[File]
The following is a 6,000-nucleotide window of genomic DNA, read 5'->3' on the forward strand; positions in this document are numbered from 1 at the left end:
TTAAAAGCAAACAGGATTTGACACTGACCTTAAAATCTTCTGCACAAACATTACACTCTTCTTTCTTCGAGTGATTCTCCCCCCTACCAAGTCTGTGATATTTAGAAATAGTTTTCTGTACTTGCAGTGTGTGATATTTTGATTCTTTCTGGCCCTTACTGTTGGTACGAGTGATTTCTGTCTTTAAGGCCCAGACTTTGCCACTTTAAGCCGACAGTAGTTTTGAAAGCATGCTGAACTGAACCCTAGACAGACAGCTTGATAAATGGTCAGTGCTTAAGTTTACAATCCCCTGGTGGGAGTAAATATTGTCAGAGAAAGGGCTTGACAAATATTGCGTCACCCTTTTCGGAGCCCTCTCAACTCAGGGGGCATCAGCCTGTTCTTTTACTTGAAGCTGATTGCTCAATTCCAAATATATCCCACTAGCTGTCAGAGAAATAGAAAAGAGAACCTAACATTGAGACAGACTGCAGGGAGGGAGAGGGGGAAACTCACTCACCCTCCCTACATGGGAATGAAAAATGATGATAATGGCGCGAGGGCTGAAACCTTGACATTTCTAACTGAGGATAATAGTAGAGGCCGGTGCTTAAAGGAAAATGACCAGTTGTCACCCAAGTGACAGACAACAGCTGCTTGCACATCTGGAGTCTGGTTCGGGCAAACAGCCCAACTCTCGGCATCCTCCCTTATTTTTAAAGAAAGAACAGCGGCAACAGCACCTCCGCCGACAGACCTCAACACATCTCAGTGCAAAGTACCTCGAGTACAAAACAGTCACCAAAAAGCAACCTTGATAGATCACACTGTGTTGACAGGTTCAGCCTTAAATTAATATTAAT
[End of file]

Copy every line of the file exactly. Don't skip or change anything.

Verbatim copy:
The following is a 6,000-nucleotide window of genomic DNA, read 5'->3' on the forward strand; positions in this document are numbered from 1 at the left end:
TTAAAAGCAAACAGGATTTGACACTGACCTTAAAATCTTCTGCACAAACATTACACTCTTCTTTCTTCGAGTGATTCTCCCCCCTACCAAGTCTGTGATATTTAGAAATAGTTTTCTGTACTTGCAGTGTGTGATATTTTGATTCTTTCTGGCCCTTACTGTTGGTACGAGTGATTTCTGTCTTTAAGGCCCAGACTTTGCCACTTTAAGCCGACAGTAGTTTTGAAAGCATGCTGAACTGAACCCTAGACAGACAGCTTGATAAATGGTCAGTGCTTAAGTTTACAATCCCCTGGTGGGAGTAAATATTGTCAGAGAAAGGGCTTGACAAATATTGCGTCACCCTTTTCGGAGCCCTCTCAACTCAGGGGGCATCAGCCTGTTCTTTTACTTGAAGCTGATTGCTCAATTCCAAATATATCCCACTAGCTGTCAGAGAAATAGAAAAGAGAACCTAACATTGAGACAGACTGCAGGGAGGGAGAGGGGGAAACTCACTCACCCTCCCTACATGGGAATGAAAAATGATGATAATGGCGCGAGGGCTGAAACCTTGACATTTCTAACTGAGGATAATAGTAGAGGCCGGTGCTTAAAGGAAAATGACCAGTTGTCACCCAAGTGACAGACAACAGCTGCTTGCACATCTGGAGTCTGGTTCGGGCAAACAGCCCAACTCTCGGCATCCTCCCTTATTTTTAAAGAAAGAACAGCGGCAACAGCACCTCCGCCGACAGACCTCAACACATCTCAGTGCAAAGTACCTCGAGTACAAAACAGTCACCAAAAAGCAACCTTGATAGATCACACTGTGTTGACAGGTTCAGCCTTAAATTAATATTAAT